Microsoft Goes After Business-Minded Consumer
corner the financial services sector, Microsoft has forged another
distribution and ad sales partnership, this time with The Wall
increasingly becoming a centerpiece of Microsoft�s business
strategy. In October, its chief executive Steve Ballmer said
advertising would make up 25% of the company's total revenue within
a few years. The pronouncement came shortly after Microsoft paid $6
billion for advertising technology powerhouse aQuantive. �This deal
is a strong indicator that we're gaining significant traction with
our advertising platform,� aQuantive founder Brian McAndrews said.
aQuantive�s Atlas division, McAndrews and Microsoft plan to soon
provide advertisers with logs of all the sites where consumers
encounter their ads online so they can more effectively plan their
now serve as the exclusive third-party provider of contextual and
paid search advertising for The Wall Street Journal Digital Network
of sites, including The Wall Street Journal Online, Barrons.com,
MarketWatch.com, and AllThingsD.com, among others.
sites add an estimated 20 million unique visitors per month to the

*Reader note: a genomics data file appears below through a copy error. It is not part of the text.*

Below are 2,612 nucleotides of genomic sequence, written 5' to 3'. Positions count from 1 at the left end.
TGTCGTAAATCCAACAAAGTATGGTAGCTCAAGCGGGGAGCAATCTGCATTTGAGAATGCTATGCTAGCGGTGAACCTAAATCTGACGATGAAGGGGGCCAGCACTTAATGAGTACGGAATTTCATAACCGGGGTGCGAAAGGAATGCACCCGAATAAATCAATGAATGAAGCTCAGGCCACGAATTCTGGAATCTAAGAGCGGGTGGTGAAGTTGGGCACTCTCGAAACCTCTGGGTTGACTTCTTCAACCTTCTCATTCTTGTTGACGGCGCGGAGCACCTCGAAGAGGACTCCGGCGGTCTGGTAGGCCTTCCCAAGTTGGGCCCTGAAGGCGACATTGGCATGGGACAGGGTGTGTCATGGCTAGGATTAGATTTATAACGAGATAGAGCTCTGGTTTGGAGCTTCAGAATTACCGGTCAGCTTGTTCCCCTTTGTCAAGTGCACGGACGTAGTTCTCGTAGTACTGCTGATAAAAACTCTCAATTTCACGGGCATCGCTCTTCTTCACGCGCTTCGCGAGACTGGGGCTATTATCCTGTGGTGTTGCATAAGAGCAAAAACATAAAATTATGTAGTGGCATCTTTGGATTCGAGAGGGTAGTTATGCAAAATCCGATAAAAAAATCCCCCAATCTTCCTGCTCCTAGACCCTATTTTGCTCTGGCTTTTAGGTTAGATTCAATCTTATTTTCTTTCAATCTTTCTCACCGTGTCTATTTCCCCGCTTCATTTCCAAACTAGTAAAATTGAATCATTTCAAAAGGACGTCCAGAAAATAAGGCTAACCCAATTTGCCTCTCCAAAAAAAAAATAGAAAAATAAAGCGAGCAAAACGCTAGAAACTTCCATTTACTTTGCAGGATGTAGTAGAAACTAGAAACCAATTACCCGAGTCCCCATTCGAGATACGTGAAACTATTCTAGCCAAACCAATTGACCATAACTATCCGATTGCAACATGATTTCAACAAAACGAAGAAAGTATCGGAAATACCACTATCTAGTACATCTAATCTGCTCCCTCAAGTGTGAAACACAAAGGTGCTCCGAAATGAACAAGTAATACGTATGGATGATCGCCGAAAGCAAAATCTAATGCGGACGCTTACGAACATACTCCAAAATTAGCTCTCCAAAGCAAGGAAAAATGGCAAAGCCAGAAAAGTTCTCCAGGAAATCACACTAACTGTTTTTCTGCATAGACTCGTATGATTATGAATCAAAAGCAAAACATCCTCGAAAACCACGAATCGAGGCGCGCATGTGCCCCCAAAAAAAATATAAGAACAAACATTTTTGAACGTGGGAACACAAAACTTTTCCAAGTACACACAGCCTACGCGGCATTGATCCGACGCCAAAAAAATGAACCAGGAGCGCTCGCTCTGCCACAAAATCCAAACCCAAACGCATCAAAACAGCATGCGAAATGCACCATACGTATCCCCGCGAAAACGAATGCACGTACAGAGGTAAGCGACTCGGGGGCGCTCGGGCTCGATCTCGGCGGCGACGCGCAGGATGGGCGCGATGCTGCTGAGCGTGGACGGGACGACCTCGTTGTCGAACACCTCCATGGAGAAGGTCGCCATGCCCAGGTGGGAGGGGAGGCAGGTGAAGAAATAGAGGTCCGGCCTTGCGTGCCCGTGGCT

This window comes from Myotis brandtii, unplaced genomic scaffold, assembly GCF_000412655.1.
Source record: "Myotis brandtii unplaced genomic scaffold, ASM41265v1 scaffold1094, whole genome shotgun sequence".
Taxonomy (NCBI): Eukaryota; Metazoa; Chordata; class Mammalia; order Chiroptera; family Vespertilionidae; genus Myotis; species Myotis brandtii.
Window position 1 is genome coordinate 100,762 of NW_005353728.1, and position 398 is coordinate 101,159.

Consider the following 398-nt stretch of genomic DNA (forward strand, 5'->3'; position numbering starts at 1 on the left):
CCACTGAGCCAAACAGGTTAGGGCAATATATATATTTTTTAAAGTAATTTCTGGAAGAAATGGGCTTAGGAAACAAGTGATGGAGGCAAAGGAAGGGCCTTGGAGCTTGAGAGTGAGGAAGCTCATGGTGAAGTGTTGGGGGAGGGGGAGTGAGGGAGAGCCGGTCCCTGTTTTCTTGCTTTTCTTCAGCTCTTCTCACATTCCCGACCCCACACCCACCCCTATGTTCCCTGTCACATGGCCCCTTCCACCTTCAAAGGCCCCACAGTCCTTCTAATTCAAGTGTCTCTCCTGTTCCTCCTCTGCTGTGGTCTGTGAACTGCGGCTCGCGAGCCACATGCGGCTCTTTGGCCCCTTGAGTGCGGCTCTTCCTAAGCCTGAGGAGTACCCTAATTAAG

extended Microsoft network, giving advertisers access to an
increasingly deep financial services vertical. In recent weeks and
month, Microsoft has reached similar deals with CNBC, MSN Money, and
financial information provider Edgar Online.
�We think we�ve
pretty much locked up the market for business-minded consumers,�
said Jon Tinter, general manager, strategy and business development
for Microsoft. Still, Tinter acknowledged that the deal is unlikely
to satisfy advertisers. �They�ll want more inventory,� he said.
�That�s their biggest demand, today.�
Since launching its adCenter hub last year, Microsoft has signed on
roughly 100,000 advertisers, and plans to offer advertising
throughout its entire product line. Firmly rooted in its history as
a technology company, Microsoft last summer also opened a research
center dedicated to online advertising.